Can Yang1*, X Wu Tang2, Y Ting Liu1, W Fang Liu1, Q Hai Tang1, J Yu Tang1, D Mei Bin1 and Hai Yang1
1 College of Life Sciences and Environment, Hengyang Normal University, China
2 Da Bei Nong Animal Nutrition (Changsha) Co., China
*Corresponding author: Zhicheng Xiao, iRiccorgpharm Pty Ltd, Melbourne, 3800, VIC, 68 Price Rd, Mount Waverly, Vic 3165, Australia
Submission: November 15, 2018;Published: November 26, 2018
ISSN: 2576-9162 Volume5 Issue3
An experiment was conducted to investigate the effect of replacing high inclusion levels of distillers’ dried grains with solubles (DDGS) with FDDGS on meat quality and serum amino acid profile in Chinese yellow broilers. A total of 24 42 days male Chinese Yellow broilers were randomly allotted to the FD or D treatments, each replicated 6 times, 2 birds per replicate, which received basal corn-soybean diet plus 20 % of fermented DDGS (D) or 20% of DDGS (FD) respectively. Broilers were euthanized at 70 d of age. The right half of each breast was evaluated for meat quality. Both breast and thigh meat were evaluated for proximate composition and fatty acid composition. Blood were sampled and serum were analyzed for free amino acid composition. The FD treatment had lower pH and drip loss in breast meat than those from the D treatment (P< 0.05). No differences existed among proximate composition of breast and thigh meat from the FD and D treatments(P>0.05). Myristic acid (C14:0) concentration of thigh muscles was lower for FD treatment when compared with D treatment (P< 0.05). Serum concentrations of lysine, taurine, alpha-aminoadipic acid, glycine, 3-Methylhistidine were all lower in FD treatment than in D treatment (P< 0.05). Meanwhile, serum phosphoserine concentration was greater in FD treatment compared with D treatment (P< 0.05). In conclusion, replacing the high inclusion levels of DDGS in the diet with FDDGS can improve meat quality for broilers by decreasing pH and drip loss of breast meat, but the lack of advantages in serum amino acids implicated that the optimum amount of addition also needs further study.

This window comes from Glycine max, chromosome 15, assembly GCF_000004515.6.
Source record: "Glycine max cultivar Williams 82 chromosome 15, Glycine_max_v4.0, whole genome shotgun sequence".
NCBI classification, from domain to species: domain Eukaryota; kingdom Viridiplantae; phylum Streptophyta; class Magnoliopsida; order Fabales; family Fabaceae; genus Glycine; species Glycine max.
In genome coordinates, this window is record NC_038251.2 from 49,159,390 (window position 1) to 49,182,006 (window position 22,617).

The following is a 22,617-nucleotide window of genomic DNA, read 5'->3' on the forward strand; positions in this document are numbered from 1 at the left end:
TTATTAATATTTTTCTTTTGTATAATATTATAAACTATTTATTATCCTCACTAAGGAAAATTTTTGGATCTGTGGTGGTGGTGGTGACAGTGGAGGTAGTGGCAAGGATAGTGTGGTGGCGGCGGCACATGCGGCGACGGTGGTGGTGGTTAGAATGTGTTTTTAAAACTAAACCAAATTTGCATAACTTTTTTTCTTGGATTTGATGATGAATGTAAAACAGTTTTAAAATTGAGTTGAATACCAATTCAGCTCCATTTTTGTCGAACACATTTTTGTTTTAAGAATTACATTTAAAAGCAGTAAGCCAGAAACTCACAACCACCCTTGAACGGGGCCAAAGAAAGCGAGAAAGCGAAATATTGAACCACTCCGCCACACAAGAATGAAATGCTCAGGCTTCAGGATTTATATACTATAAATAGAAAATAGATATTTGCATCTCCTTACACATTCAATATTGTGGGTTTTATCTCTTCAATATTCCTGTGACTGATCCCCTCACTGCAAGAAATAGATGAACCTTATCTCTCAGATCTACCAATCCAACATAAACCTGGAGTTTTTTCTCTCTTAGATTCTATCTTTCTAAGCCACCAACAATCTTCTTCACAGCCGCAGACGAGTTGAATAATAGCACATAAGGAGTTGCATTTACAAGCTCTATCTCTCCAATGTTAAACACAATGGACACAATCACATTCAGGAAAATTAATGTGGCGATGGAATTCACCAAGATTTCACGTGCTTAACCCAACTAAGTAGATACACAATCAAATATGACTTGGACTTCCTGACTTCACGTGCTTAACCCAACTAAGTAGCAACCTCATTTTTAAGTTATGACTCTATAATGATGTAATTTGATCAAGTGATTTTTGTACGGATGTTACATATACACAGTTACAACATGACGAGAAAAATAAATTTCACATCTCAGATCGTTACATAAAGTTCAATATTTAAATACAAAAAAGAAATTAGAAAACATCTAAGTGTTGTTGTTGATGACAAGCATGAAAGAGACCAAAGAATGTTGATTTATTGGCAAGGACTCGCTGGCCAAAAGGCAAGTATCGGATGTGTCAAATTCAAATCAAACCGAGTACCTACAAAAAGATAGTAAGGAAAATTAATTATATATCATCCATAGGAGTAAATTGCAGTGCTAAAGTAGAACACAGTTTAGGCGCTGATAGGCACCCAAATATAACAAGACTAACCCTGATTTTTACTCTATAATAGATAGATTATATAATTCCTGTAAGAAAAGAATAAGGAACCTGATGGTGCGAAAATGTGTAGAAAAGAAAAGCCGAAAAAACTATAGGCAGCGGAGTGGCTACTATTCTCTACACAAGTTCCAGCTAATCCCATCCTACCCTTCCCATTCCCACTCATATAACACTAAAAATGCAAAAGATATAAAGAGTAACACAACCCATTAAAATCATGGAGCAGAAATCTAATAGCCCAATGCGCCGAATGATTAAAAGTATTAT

Keywords: Fermented DDGS; Broiler; Fatty acid; Amino acid; Meat quality
As ethanol production has expanded in recent years, the availability of dried distiller’s dried grains with solubles (DDGS) as a feedstuff for poultry diets has increased. Due to high percentage of lignocellulose and low quality of protein , utilization of DDGS remains elusive problem in animal production. For poultry, the DDGS can be included in the diets by at least 10% to 15% without reducing product quality . However, damnification of production efficiency factor appeared when concentration of DDGS exceeded 18% . The 18 and 24% DDGS treatments yielded breast meat with higher pH values, higher shear force compared with control treatment . Corn DDGS contains high levels of polyunsaturated fatty acids (PUFAs). Inclusion of DDGS in diets improved meat quality [5,6] by increasing proportion of PUFA. But PUFA are vulnerable to lipid peroxidation , feeding DDGS containing oxidized lipids may induce oxidative stress, alter immune function and, thus, negatively affect animal growth performance.
Solid-state fermentation has been utilized as a means of improving nutritional value of agricultural by-product. Fermentation loosens the structure of lignocellulose and makes available nutrients in DDGS more accessible to animals. The microorganisms also add nutrients to the substrate which might be inadequate in the untreated sample, such as lipid. Study in our laboratory showed that after fermentation, both crude fat and crude protein content were elevated and at the same time crude fiber content of DDGS declined (data not published).